PMID: 25943473 [PubMed – indexed for MEDLINE]

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Trajectories of personal control in cancer patients receiving psychological care.

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Trajectories of personal control in cancer patients receiving psychological care.

Psychooncology. 2015 May;24(5):556-63

Authors: Zhu L, Schroevers MJ, van der Lee M, Garssen B, Stewart RE, Sanderman R, Ranchor AV

Abstract
OBJECTIVE: This study aimed to (1) identify subgroups of cancer patients with distinct personal control trajectories during psychological care, (2) examine whether socio-demographic, clinical, and psychological care characteristics could distinguish trajectories, and (3) examine differential patterns of psychological symptoms between trajectories.
METHODS: This naturalistic study focused on 241 cancer patients receiving psychological care at psycho-oncology institutions. Data were collected before the initiation of psychological care, and 3 and 9 months thereafter. Latent class growth analysis was applied to identify personal control trajectories.
RESULTS: Three personal control trajectories were identified: enduring improvement (41%), temporary improvement (50%), and deterioration (9%). Education and baseline physical symptoms distinguished these trajectories. In the whole group, improvements in personal control were associated with improvements in psychological symptoms. Patients at distinct trajectories reported different levels of psychological symptoms, but did not differ in their courses of psychological symptoms. Patients in the enduring and temporary control improvement groups experienced significant psychological symptoms reductions over time, whereas patients in the control deterioration group maintained high psychological symptoms.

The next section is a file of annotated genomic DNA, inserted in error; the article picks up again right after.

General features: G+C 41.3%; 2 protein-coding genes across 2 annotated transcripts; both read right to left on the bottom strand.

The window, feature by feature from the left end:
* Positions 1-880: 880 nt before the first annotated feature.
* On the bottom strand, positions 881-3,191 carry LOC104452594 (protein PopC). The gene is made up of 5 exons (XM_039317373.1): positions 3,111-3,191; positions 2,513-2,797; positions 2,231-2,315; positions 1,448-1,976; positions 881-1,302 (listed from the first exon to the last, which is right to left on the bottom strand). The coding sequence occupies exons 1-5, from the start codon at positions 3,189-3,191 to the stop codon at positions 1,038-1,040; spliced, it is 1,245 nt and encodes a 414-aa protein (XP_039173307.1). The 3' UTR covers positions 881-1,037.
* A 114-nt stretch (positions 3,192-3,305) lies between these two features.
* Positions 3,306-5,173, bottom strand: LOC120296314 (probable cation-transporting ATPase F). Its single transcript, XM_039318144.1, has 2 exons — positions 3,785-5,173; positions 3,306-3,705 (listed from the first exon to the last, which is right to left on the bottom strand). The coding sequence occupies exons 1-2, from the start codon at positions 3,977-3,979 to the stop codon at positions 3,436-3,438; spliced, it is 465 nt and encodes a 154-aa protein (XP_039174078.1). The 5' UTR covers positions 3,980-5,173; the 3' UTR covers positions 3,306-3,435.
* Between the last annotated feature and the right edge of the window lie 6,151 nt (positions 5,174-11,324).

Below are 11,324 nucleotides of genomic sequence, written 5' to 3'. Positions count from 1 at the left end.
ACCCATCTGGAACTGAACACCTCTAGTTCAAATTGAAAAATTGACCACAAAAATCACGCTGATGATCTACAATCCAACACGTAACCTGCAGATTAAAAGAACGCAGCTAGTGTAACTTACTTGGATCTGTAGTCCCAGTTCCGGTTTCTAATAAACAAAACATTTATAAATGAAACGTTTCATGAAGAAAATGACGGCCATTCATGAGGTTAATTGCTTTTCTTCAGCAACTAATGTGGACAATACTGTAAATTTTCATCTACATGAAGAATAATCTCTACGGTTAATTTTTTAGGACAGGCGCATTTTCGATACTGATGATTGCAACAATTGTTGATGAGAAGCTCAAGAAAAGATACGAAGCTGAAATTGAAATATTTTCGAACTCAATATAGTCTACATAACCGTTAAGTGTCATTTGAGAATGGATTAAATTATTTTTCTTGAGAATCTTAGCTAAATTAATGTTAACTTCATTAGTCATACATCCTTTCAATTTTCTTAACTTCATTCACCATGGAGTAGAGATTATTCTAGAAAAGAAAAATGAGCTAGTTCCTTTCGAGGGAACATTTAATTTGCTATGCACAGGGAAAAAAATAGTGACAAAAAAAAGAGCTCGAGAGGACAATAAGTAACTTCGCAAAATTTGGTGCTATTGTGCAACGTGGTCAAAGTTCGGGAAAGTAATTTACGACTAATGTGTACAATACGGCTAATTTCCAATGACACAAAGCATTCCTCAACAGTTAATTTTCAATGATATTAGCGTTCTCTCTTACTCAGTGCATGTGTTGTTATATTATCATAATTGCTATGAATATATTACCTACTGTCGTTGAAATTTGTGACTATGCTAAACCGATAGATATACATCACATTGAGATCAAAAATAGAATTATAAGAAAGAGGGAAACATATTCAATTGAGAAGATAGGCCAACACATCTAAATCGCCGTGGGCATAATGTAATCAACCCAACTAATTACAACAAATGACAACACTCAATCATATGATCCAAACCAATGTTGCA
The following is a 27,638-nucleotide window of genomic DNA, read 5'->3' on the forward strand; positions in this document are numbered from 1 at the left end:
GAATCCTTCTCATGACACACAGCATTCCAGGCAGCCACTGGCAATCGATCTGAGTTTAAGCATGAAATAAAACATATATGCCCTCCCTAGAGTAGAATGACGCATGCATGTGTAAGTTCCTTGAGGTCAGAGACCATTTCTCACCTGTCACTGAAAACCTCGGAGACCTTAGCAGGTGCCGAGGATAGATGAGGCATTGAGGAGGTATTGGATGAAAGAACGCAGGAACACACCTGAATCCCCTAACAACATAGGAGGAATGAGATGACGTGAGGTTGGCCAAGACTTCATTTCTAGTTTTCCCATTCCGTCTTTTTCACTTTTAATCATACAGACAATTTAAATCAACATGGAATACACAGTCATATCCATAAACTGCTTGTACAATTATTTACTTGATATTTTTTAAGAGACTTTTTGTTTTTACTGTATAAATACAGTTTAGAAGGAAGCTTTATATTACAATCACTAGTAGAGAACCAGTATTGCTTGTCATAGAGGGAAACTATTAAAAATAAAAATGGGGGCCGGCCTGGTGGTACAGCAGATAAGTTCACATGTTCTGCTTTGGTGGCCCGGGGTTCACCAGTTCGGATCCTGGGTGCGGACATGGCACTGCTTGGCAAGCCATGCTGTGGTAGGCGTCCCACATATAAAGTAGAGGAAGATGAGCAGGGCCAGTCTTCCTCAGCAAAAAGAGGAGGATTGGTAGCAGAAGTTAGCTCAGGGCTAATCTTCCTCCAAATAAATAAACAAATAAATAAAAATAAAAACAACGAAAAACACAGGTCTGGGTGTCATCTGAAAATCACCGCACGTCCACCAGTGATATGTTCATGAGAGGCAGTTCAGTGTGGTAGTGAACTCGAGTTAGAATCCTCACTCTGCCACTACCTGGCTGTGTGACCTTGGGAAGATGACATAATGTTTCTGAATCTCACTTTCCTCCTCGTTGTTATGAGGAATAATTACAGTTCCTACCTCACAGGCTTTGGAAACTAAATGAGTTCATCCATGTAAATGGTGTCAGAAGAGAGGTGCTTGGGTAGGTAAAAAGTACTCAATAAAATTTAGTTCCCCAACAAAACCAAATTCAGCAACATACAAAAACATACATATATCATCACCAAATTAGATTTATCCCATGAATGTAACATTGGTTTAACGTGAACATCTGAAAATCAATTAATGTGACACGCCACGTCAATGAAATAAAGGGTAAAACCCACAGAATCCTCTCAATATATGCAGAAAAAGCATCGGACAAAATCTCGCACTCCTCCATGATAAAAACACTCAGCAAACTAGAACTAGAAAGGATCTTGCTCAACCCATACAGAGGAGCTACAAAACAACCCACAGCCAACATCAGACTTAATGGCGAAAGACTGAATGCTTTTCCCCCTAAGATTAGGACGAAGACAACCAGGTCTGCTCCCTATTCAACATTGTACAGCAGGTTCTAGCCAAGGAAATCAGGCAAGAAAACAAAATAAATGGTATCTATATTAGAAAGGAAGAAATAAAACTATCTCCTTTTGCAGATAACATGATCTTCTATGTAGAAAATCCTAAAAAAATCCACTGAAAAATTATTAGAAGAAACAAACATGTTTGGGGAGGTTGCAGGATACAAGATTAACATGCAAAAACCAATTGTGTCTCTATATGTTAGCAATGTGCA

CONCLUSIONS: Improvements in personal control seem to depend on initial control level: those who start with the highest control levels show subsequent improvements, whereas those with the lowest control levels show subsequent deterioration.

PMID: 25251894 [PubMed – indexed for MEDLINE]

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Results of the PACE follow-up study are uninterpretable.

Results of the PACE follow-up study are uninterpretable.

Lancet Psychiatry. 2016 Jan 18;

Authors: Coyne JC, Laws KR

PMID: 26795757 [PubMed – as supplied by publisher]

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Online genetic counseling from the providers’ perspective: counselors’ evaluations and a time and cost analysis.